During the process of building an automated log for the new Super Rugby competition, I’ve been forced to dig into it and understand (for the first time) how it will actually work. Properly! Read on if you are still confused.
The first thing that is perhaps a little misleading is all this talk of “conferences”. Even though the competition has, on the surface, been split into three separate conferences, it will still work in much the same way when it comes to the log and determining who goes through to the extended knock-out round. The logs that are displayed on this site, as well as elsewhere, will, mainly for convenience, be split into three individual conferences. That is not to say that there will be three individual logs, or anything. Each team continues to accumulate log points – that is, points gained against teams both in their conference as well as in other conferences – to a single global total and that global total will go a long way towards determining who ultimately goes through.
So why the three individual conference log tables then? Well, the main purpose of those seems to be to easily see which team is the conference winner from each country, because those teams will automatically advance to the play-offs. It’s something that’s been added to ensure continued interest in the play-off series from all three countries – too often in the Super 14 or Super 12 there was a situation where either Australia or South Africa had no teams left come semi-final time. This way, even if the top South African team only finishes seventh or eighth on the final log, they will still proceed to the knock-out rounds.
Now, there have been some changes to the fixture list as well, with more local derbies included at the expense of a few of the so-called “cross conference” games. Looking at this from the perspective of the Sharks, for instance, we now play each of the other South African sides home and away, giving us 8 total games against teams within our own conference (rather than 4 like last year). In the Super 14, we played once against each of the other 9 sides in the competition; this year, a tenth has been added but rather than have to face an extra game against foreign opposition, they have taken one away, meaning we do not play either the Reds or the Highlanders in this year’s competition. We face 8 games against team from the other conferences, of which 4 will be in Durban and 4 overseas, 2 each in Australia and New Zealand. That gives us a total of 16 games in the round-robin phase, 8 at home, 4 at away locations in South Africa and 4 overseas. There has been no separation of the various phases, meaning that fixtures against South African and foreign teams are interspersed throughout the round.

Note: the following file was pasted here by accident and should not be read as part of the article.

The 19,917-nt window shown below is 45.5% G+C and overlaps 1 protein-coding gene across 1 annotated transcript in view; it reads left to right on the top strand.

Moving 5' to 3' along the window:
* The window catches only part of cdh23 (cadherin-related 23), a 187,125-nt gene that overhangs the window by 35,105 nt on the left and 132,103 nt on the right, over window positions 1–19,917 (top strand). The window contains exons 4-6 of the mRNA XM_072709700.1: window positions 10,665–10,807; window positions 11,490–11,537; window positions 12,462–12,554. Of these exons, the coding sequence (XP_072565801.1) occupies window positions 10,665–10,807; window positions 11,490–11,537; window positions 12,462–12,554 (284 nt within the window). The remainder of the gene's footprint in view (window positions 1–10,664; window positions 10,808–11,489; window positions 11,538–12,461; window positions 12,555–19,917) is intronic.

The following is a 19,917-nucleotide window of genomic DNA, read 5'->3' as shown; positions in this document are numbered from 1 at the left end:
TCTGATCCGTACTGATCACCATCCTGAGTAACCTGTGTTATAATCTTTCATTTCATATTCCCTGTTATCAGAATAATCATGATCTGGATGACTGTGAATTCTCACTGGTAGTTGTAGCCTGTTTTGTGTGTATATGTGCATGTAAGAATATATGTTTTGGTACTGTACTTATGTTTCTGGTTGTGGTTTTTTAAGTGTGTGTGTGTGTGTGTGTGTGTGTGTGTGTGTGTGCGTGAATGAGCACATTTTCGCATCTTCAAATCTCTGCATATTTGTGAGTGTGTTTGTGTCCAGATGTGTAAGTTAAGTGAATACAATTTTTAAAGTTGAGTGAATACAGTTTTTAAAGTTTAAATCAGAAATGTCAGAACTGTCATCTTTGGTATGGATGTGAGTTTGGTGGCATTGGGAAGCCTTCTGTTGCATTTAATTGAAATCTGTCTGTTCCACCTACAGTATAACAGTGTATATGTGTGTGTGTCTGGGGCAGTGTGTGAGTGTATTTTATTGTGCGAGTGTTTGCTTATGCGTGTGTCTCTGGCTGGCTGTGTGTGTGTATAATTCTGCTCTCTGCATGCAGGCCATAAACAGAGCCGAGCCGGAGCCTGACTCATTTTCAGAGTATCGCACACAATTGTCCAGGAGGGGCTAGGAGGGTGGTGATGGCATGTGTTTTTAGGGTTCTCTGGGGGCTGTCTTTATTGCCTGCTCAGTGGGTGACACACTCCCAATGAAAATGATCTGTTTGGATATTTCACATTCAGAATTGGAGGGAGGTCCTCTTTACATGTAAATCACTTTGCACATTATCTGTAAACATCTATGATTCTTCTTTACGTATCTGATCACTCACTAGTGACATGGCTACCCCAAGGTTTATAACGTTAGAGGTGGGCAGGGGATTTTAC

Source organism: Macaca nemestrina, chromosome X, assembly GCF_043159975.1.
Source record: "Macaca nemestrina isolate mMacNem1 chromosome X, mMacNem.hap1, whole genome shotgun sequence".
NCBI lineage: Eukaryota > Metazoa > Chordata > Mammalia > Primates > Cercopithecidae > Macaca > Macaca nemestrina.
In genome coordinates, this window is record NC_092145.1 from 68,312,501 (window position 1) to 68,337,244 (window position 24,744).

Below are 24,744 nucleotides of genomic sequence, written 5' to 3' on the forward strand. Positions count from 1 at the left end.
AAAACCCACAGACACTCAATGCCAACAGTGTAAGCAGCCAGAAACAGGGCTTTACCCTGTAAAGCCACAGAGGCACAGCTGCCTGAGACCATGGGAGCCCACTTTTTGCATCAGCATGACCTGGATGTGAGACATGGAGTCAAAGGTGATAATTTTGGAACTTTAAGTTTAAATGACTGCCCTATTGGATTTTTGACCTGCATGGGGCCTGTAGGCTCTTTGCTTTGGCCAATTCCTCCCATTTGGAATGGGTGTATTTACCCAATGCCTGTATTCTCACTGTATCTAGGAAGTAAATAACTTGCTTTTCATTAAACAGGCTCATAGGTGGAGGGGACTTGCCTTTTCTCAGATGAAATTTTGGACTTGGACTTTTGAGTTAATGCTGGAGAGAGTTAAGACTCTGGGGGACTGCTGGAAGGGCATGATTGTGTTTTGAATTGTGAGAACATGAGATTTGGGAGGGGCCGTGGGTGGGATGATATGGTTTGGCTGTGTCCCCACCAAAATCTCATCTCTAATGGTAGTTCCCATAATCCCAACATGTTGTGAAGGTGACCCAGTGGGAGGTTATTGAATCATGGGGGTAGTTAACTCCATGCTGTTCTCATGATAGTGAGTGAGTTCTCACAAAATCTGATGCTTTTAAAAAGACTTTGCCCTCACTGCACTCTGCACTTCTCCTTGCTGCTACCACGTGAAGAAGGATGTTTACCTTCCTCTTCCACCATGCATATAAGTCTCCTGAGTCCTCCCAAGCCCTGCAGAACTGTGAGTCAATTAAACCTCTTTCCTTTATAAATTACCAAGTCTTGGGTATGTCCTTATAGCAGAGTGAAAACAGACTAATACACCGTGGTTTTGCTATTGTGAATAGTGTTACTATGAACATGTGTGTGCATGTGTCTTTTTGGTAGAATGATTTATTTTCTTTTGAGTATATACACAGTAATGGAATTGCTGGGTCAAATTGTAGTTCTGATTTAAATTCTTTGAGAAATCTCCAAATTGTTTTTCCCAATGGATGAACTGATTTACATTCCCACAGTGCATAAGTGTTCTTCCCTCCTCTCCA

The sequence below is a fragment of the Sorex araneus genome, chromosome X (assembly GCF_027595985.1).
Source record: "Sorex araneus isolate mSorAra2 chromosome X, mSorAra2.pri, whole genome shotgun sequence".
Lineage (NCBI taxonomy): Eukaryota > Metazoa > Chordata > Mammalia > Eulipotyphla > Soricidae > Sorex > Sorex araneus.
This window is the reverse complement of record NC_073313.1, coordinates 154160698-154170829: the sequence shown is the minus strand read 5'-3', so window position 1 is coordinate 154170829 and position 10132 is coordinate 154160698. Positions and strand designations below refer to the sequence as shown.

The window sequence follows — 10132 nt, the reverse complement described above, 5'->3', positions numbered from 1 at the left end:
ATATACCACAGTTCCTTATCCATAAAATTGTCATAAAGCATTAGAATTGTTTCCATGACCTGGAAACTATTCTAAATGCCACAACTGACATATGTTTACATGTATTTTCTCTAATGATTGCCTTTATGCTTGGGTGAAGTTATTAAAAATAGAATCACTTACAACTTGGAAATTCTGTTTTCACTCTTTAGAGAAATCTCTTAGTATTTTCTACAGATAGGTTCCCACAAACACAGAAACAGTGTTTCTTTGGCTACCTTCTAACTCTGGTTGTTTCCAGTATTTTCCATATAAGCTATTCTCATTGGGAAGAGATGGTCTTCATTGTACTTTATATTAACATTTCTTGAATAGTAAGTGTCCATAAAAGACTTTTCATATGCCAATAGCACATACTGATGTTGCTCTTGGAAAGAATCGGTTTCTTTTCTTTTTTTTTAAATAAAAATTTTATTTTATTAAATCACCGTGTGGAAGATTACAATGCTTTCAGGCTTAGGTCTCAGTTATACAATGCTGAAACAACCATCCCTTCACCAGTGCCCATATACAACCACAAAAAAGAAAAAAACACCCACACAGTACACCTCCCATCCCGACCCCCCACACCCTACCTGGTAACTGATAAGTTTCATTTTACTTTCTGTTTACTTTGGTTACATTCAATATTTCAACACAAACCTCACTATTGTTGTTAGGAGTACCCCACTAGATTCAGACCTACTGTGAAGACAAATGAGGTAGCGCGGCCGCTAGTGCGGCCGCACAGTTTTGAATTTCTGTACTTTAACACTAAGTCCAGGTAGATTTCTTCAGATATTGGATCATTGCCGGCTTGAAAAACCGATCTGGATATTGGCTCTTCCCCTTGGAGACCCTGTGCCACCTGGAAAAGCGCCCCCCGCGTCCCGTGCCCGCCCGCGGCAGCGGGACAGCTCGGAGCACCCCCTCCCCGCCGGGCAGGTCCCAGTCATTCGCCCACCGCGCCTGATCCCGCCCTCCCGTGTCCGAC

On completion of the round robin, the top 6 sides on the combined log will go through to the knockouts, unless there is not at least one side from each of the three conferences in that top 6. In that case, the 6th-placed side will make way for the highest-placed team from the un-represented conference. In the completely unprecedented situation where the top 5 places are all held by teams from a single conference, then the 5th-placed team from that conference will make way.
The formula to determine the knock-out draw is a little complicated, but let’s try to explain that too. The first-placed side (who is naturally the winner of their own conference) will play a home semi-final. They will not need to play a knock-out match. The total points tallies of the remaining two conference winners are then compared and whichever side has the higher tally will also host a home semi-final and miss out on the knock-out phase. The remaining four sides will then play each other in a typical 3 v 6 and 4 v 5 knockout round, with the third conference winner occupying third place and log points defining who finishes 4th, 5th and 6th. The teams in places 3 (the remaining conference winner) and 4 (the non-conference winner with the highest log points) will enjoy home advantage in the knock-out games. The winners of those knock-out matches will then play away semi-finals against the two conference winners selected above. Obviously, the winners of the semi-finals will play in the final with log points once again deciding home-ground advantage in that match.
So, all-in-all, it’s not that different. The conference system merely complicates the play-off permutations somewhat and gives added hope to those teams who don’t quite make the top 4, but the way that the play-off system works, any team ending lower than 4th stands no chance whatsoever of winning the trophy anyway (since they will need to play three knock-out games away from home in quick succession). The best way to win the Super Rugby trophy is to top the overall log, meaning you only have to play two knock-out games, both of them at home.Tweet